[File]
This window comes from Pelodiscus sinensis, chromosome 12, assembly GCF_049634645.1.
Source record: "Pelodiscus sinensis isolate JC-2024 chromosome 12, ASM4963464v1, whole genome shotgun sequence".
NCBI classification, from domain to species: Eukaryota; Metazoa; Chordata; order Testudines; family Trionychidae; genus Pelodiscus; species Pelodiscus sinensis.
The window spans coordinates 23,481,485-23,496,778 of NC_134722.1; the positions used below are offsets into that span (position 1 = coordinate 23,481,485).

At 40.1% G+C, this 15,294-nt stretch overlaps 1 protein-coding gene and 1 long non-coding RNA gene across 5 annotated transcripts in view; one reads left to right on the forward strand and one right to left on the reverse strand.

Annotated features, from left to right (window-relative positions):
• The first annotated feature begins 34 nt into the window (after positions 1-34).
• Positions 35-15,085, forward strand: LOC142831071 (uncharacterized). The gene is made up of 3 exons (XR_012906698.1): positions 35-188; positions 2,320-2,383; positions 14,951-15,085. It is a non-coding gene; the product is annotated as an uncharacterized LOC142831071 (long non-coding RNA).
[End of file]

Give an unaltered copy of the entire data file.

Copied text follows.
This window comes from Pelodiscus sinensis, chromosome 12, assembly GCF_049634645.1.
Source record: "Pelodiscus sinensis isolate JC-2024 chromosome 12, ASM4963464v1, whole genome shotgun sequence".
NCBI classification, from domain to species: Eukaryota; Metazoa; Chordata; order Testudines; family Trionychidae; genus Pelodiscus; species Pelodiscus sinensis.
The window spans coordinates 23,481,485-23,496,778 of NC_134722.1; the positions used below are offsets into that span (position 1 = coordinate 23,481,485).

At 40.1% G+C, this 15,294-nt stretch overlaps 1 protein-coding gene and 1 long non-coding RNA gene across 5 annotated transcripts in view; one reads left to right on the forward strand and one right to left on the reverse strand.

Annotated features, from left to right (window-relative positions):
• The first annotated feature begins 34 nt into the window (after positions 1-34).
• Positions 35-15,085, forward strand: LOC142831071 (uncharacterized). The gene is made up of 3 exons (XR_012906698.1): positions 35-188; positions 2,320-2,383; positions 14,951-15,085. It is a non-coding gene; the product is annotated as an uncharacterized LOC142831071 (long non-coding RNA).